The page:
on School Vouchers Al Richardson
August 31, 1998 --
A. BACKGROUND: School vouchers represent a radical way of
funding public education. Rather than giving money
directly to schools, the state would give each school-age
student an educational voucher that would be accepted at
any private or public school. Tuition voucher schemes may
have other names -- such as parental choice, opportunity
scholarships, or educational tax credits.
In Wisconsin, a
district court in 1997 struck down the provisions of the
Milwaukee Parental Choice Program that issued vouchers to
parents for paying their children's tuition at religious
schools. A state Court of Appeals agreed with that
decision, citing the Wisconsin Constitution's prohibition
on taxpayer funding of religious instruction. (The
Pennsylvania Constitution contains similar prohibitions,
Art. III, Secs. 15, 29 and 30.)
Wisconsin's Supreme Court reversed the lower court, in a
decision that strikes at the heart of the First
Amendment, distorts the language of the state
constitution, and ignores all prior court rulings on
public funding of religion. The June decision is being
appealed to the U.S. Supreme Court.
Earlier this year,
the Southeast Delco School District in Pennsylvania
approved voucher subsidies for private religious schools.
That plan is now being challenged in the Court of Common
Pleas, Delaware County (Giacomucci v. Southeast Delco
B. WHO'S BEHIND
THE SCHOOL VOUCHER MOVEMENT, AND WHY
"follows the money," most tuition voucher
initiatives will lead back to one of these three groups:
radical religious right who is committed to
"replacing public education by the year
2000," because it believes the purpose of
education should be indoctrination, not
preparation of children to think for themselves.
of parochial and private schools, who have a
vested interest in obtaining taxpayers' money to
subsidize their schools. Not all private school
operators favor vouchers -- many realize that
government money brings government regulations.
Libertarian Party who is committed by ideology to
eliminating public education.
ARGUMENTS FOR SCHOOL VOUCHERS ARE UNSOUND
education is failing." Public schools
certainly need improving; however, the situation
is hardly as bad as critics portray it. Public
school performance varies greatly from district
to district and from school to school.
schools are academically superior." Surveys
show that most private school students do not
score much higher on standardized tests than
pupils in public schools. According to Money
magazine, private schools rank no better
scholastically than comparable public schools.
schools can operate at less cost." Public
schools must take every child and therefore have
the expenses of programs for physically,
emotionally and mentally challenged students,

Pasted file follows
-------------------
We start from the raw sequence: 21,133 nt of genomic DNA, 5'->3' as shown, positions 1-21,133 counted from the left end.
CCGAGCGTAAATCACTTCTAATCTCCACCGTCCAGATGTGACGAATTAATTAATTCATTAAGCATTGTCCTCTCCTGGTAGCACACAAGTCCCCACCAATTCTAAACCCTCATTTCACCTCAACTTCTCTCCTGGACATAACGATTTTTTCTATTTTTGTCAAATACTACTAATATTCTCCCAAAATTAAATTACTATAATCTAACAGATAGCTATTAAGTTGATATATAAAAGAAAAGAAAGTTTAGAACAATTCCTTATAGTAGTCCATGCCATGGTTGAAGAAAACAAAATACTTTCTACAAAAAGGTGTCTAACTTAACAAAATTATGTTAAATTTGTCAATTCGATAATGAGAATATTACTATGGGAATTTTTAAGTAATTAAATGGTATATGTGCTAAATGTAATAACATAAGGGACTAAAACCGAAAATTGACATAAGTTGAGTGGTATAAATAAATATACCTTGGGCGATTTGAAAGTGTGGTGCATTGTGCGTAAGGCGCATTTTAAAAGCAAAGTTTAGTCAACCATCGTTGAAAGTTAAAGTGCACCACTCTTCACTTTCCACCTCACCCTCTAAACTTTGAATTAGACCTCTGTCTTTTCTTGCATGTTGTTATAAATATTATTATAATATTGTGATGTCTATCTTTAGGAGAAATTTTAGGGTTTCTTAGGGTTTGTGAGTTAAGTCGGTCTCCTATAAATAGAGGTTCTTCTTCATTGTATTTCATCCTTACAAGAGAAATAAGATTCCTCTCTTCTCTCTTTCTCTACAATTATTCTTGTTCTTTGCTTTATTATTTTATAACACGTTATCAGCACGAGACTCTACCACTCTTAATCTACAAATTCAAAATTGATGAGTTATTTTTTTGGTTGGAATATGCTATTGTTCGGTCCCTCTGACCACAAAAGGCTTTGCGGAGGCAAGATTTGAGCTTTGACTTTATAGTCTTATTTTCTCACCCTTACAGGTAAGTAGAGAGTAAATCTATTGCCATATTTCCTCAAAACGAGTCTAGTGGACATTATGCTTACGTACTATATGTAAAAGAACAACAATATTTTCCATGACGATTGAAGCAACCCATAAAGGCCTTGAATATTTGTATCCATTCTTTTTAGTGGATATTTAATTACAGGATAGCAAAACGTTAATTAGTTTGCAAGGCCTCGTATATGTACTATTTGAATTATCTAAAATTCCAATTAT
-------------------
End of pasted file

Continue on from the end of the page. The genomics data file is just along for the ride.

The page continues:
while private schools can pick and choose whom
they admit and keep.
will improve public education through
competition." Additional voucher money,
combined with the ability to choose more gifted
or less disruptive students, would create an
uneven playing field favoring private schools.
How can public education be competitive in that
situation? Tuition vouchers produce vendor
choice, not consumer choice. If public education
were failing, vouchers would abet, not reverse,
will help inner-city youth escape failing public
schools." A Harvard study, looking at
Wisconsin, concluded that school choice programs
leave city kids worse off. An African-American
pastor commented on C-SPAN, "Why do you
think all those middle-class kids are going to
private schools? To get away from inner-city
kids!" Since vouchers don't cover the full
tuition and transportation to "good"
private schools, the poor will be left behind in
worsening public schools. In Wisconsin, vouchers
created greater segregation, because minorities
tended to go to all-Latino or
all-African-American schools -- which explains
why the Milwaukee NAACP opposed vouchers.
who send their children to private schools pay
double school taxes." In reality, private
school tuition is voluntary and is not a tax.
are the best way to improve public schools."
To improve public education, failing schools
should be fixed, not gutted. Transferring public
money to private schools means less resources for
public schools. Since most private schools are
run by religious groups dedicated to promoting
their own faiths, vouchers mean the public
treasury would be used to support sectarian
schools -- a clear violation of both the U.S. and
school voucher plan is not good public policy for
America. We don't need to subsidize and encourage
divisiveness in our society by allowing the private
school lobby greater access to the public purse, whether
directly or indirectly.
President, Northwest Pennsylvania Chapter of Americans
United for Separation of Chuch and State.